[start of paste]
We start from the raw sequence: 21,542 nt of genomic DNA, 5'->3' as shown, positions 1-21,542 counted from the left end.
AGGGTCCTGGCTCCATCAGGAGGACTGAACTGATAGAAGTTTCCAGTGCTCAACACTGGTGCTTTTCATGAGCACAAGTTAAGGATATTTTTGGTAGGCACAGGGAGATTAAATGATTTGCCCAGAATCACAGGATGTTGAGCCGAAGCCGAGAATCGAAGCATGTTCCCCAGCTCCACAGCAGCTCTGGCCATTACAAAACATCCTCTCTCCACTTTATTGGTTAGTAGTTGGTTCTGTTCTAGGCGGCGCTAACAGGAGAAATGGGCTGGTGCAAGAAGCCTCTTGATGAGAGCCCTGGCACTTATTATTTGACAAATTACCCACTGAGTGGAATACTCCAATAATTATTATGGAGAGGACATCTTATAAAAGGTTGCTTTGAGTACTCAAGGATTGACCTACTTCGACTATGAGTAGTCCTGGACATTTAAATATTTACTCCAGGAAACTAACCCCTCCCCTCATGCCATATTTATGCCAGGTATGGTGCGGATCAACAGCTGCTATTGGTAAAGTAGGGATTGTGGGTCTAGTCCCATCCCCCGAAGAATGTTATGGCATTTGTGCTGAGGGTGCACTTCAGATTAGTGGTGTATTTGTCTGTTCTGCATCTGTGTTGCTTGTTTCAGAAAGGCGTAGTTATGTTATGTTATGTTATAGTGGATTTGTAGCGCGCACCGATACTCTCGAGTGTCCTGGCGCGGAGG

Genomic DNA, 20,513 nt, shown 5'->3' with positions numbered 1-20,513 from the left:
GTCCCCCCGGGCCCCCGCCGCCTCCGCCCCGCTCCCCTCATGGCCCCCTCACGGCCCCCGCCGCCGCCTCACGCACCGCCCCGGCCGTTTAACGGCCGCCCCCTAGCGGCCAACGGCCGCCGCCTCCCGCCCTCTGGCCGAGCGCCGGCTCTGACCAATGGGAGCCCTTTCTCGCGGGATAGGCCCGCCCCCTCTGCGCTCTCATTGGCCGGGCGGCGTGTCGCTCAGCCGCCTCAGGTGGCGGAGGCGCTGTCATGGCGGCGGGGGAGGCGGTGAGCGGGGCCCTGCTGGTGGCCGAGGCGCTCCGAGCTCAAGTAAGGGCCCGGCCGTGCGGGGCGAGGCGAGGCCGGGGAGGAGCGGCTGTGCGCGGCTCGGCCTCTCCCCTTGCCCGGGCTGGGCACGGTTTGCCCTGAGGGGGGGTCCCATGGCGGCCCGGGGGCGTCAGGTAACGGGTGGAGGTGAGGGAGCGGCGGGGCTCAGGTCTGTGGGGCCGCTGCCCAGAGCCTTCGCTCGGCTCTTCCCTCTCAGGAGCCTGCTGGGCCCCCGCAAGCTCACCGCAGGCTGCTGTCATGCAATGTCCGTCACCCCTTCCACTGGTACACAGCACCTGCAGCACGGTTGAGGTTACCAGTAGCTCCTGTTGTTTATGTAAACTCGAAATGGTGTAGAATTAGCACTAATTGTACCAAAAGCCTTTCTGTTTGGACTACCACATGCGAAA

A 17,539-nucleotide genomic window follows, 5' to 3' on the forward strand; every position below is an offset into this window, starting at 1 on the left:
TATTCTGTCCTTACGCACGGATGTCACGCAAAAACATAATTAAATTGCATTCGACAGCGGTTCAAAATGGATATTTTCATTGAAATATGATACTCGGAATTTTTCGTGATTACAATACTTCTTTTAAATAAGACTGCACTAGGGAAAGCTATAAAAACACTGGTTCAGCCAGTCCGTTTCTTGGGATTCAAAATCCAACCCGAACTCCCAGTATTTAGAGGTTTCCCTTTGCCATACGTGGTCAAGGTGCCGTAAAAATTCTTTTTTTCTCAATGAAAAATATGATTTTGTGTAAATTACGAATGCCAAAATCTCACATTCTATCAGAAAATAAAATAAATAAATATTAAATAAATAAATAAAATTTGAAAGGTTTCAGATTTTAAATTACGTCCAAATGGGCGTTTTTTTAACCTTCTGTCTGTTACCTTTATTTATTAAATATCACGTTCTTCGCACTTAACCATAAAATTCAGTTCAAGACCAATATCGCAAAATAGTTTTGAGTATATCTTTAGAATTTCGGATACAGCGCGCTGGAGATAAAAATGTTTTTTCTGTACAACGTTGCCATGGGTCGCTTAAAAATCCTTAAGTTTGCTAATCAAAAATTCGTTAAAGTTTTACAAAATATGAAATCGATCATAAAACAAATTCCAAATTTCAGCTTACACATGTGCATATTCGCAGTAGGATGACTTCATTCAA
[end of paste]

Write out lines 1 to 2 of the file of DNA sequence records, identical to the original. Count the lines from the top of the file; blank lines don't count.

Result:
We start from the raw sequence: 21,542 nt of genomic DNA, 5'->3' as shown, positions 1-21,542 counted from the left end.
AGGGTCCTGGCTCCATCAGGAGGACTGAACTGATAGAAGTTTCCAGTGCTCAACACTGGTGCTTTTCATGAGCACAAGTTAAGGATATTTTTGGTAGGCACAGGGAGATTAAATGATTTGCCCAGAATCACAGGATGTTGAGCCGAAGCCGAGAATCGAAGCATGTTCCCCAGCTCCACAGCAGCTCTGGCCATTACAAAACATCCTCTCTCCACTTTATTGGTTAGTAGTTGGTTCTGTTCTAGGCGGCGCTAACAGGAGAAATGGGCTGGTGCAAGAAGCCTCTTGATGAGAGCCCTGGCACTTATTATTTGACAAATTACCCACTGAGTGGAATACTCCAATAATTATTATGGAGAGGACATCTTATAAAAGGTTGCTTTGAGTACTCAAGGATTGACCTACTTCGACTATGAGTAGTCCTGGACATTTAAATATTTACTCCAGGAAACTAACCCCTCCCCTCATGCCATATTTATGCCAGGTATGGTGCGGATCAACAGCTGCTATTGGTAAAGTAGGGATTGTGGGTCTAGTCCCATCCCCCGAAGAATGTTATGGCATTTGTGCTGAGGGTGCACTTCAGATTAGTGGTGTATTTGTCTGTTCTGCATCTGTGTTGCTTGTTTCAGAAAGGCGTAGTTATGTTATGTTATGTTATAGTGGATTTGTAGCGCGCACCGATACTCTCGAGTGTCCTGGCGCGGAGG